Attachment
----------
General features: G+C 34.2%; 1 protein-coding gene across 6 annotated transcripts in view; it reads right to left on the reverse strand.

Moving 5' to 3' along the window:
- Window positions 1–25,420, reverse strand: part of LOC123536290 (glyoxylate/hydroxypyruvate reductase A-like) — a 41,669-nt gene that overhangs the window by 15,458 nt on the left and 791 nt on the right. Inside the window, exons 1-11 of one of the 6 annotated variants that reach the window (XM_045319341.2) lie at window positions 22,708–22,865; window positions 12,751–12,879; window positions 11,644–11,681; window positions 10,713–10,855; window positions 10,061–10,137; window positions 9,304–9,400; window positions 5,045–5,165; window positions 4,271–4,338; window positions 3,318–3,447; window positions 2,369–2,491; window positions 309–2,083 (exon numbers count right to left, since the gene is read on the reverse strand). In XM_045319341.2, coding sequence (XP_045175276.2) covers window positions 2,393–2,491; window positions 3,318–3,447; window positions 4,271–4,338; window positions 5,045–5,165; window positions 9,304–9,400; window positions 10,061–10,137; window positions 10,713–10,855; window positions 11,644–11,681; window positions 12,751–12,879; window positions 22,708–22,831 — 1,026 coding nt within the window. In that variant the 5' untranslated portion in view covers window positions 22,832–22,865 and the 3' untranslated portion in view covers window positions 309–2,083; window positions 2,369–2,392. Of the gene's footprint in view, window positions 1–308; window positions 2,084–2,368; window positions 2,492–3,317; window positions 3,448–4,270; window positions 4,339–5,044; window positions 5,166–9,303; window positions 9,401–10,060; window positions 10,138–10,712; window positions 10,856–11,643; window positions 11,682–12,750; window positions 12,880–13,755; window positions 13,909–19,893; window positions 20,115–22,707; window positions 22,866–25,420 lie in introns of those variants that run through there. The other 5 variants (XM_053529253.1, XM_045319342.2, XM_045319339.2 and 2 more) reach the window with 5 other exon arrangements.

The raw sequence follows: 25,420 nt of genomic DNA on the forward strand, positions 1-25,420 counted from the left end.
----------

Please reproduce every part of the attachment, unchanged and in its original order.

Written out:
General features: G+C 34.2%; 1 protein-coding gene across 6 annotated transcripts in view; it reads right to left on the reverse strand.

Moving 5' to 3' along the window:
- Window positions 1–25,420, reverse strand: part of LOC123536290 (glyoxylate/hydroxypyruvate reductase A-like) — a 41,669-nt gene that overhangs the window by 15,458 nt on the left and 791 nt on the right. Inside the window, exons 1-11 of one of the 6 annotated variants that reach the window (XM_045319341.2) lie at window positions 22,708–22,865; window positions 12,751–12,879; window positions 11,644–11,681; window positions 10,713–10,855; window positions 10,061–10,137; window positions 9,304–9,400; window positions 5,045–5,165; window positions 4,271–4,338; window positions 3,318–3,447; window positions 2,369–2,491; window positions 309–2,083 (exon numbers count right to left, since the gene is read on the reverse strand). In XM_045319341.2, coding sequence (XP_045175276.2) covers window positions 2,393–2,491; window positions 3,318–3,447; window positions 4,271–4,338; window positions 5,045–5,165; window positions 9,304–9,400; window positions 10,061–10,137; window positions 10,713–10,855; window positions 11,644–11,681; window positions 12,751–12,879; window positions 22,708–22,831 — 1,026 coding nt within the window. In that variant the 5' untranslated portion in view covers window positions 22,832–22,865 and the 3' untranslated portion in view covers window positions 309–2,083; window positions 2,369–2,392. Of the gene's footprint in view, window positions 1–308; window positions 2,084–2,368; window positions 2,492–3,317; window positions 3,448–4,270; window positions 4,339–5,044; window positions 5,166–9,303; window positions 9,401–10,060; window positions 10,138–10,712; window positions 10,856–11,643; window positions 11,682–12,750; window positions 12,880–13,755; window positions 13,909–19,893; window positions 20,115–22,707; window positions 22,866–25,420 lie in introns of those variants that run through there. The other 5 variants (XM_053529253.1, XM_045319342.2, XM_045319339.2 and 2 more) reach the window with 5 other exon arrangements.

The raw sequence follows: 25,420 nt of genomic DNA on the forward strand, positions 1-25,420 counted from the left end.